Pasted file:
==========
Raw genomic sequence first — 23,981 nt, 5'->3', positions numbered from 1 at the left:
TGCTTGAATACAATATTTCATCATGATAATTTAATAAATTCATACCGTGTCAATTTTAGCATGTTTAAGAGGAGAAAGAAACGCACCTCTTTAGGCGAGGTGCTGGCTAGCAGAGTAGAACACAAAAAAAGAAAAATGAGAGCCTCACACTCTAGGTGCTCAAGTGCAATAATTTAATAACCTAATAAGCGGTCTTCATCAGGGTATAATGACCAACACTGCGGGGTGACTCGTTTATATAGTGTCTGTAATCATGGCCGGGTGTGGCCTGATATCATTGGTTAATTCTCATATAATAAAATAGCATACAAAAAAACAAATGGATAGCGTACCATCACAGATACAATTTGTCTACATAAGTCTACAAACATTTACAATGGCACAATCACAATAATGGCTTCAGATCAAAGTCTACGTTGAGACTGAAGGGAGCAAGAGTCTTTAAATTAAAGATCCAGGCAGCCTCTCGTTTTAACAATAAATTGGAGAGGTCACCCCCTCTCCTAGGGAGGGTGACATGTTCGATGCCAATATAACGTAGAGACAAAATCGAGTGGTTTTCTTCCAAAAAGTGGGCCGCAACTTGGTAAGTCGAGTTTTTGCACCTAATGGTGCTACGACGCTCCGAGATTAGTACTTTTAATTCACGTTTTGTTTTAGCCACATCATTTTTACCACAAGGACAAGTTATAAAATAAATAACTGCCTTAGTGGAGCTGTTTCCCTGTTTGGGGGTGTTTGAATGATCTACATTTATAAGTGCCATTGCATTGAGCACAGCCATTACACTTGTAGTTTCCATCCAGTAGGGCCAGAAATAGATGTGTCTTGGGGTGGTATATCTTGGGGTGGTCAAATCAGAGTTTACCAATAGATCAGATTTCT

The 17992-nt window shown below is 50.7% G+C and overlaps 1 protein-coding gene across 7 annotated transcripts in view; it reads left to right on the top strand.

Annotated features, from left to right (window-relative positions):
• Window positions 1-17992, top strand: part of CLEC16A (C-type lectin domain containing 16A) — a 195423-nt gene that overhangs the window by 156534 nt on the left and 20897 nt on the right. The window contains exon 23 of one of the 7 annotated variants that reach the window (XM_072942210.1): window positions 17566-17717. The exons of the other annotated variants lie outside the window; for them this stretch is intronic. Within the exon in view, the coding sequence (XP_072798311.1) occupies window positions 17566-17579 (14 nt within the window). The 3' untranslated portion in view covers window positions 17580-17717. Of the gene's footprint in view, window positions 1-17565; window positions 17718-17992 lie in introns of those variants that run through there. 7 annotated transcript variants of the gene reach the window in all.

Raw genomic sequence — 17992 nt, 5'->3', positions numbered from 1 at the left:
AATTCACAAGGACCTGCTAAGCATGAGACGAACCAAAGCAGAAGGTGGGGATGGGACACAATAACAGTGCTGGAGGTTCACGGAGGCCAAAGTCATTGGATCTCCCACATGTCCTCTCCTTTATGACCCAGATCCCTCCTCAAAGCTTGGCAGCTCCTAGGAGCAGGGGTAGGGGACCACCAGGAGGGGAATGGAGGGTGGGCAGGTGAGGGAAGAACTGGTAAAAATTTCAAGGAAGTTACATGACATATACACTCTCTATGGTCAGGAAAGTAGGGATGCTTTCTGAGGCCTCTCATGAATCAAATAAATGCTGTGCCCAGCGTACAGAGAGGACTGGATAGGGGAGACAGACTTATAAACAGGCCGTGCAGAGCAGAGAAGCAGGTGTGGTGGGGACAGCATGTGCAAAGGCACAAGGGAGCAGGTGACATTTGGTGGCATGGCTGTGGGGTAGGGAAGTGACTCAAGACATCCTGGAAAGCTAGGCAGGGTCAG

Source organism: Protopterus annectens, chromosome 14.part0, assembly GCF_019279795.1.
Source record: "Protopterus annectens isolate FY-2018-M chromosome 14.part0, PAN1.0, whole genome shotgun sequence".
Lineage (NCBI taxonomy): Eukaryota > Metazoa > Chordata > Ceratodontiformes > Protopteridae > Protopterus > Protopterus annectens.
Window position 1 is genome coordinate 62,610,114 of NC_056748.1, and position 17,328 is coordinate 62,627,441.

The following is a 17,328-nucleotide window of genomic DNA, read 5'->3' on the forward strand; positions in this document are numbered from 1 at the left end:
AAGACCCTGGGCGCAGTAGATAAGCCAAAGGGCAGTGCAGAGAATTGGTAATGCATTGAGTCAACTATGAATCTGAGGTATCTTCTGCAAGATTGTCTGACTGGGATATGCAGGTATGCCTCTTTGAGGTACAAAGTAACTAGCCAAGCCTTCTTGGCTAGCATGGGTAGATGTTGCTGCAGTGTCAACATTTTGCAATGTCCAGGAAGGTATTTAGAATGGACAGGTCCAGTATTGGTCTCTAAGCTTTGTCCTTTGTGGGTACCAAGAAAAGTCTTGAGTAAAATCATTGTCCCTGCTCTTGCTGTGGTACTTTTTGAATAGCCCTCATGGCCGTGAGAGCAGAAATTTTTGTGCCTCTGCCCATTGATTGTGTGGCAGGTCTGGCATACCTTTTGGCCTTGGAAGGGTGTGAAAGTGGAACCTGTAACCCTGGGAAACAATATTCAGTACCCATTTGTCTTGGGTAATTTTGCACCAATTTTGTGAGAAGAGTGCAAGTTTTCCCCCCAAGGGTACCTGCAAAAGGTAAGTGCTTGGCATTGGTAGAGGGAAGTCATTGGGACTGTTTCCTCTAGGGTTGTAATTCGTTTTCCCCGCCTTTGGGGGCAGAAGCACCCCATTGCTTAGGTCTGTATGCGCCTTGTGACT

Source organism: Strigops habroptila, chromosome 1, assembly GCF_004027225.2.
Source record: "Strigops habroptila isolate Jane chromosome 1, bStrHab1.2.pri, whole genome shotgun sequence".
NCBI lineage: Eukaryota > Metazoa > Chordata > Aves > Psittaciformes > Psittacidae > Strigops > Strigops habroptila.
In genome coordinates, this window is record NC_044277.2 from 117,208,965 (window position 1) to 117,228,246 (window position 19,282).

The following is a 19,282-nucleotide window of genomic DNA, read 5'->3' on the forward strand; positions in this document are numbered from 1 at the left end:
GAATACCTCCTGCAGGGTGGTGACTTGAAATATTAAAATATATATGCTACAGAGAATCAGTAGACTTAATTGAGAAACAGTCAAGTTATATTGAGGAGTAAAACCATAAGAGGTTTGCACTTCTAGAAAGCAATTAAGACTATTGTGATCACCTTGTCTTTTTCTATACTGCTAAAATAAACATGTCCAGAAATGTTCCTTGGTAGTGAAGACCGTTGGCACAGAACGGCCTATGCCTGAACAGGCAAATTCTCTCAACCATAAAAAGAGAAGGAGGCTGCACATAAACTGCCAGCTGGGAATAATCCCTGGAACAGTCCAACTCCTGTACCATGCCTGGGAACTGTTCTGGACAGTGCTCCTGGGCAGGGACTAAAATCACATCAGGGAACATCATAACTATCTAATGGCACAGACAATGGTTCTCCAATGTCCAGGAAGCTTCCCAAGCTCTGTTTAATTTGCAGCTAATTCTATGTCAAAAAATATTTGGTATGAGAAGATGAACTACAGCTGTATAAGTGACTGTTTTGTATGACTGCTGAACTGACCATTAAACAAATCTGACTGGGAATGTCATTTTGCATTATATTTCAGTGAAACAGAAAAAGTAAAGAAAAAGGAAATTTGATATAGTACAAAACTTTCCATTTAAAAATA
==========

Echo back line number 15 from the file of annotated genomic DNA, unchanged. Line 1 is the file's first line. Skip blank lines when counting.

Source record: "Strigops habroptila isolate Jane chromosome 1, bStrHab1.2.pri, whole genome shotgun sequence".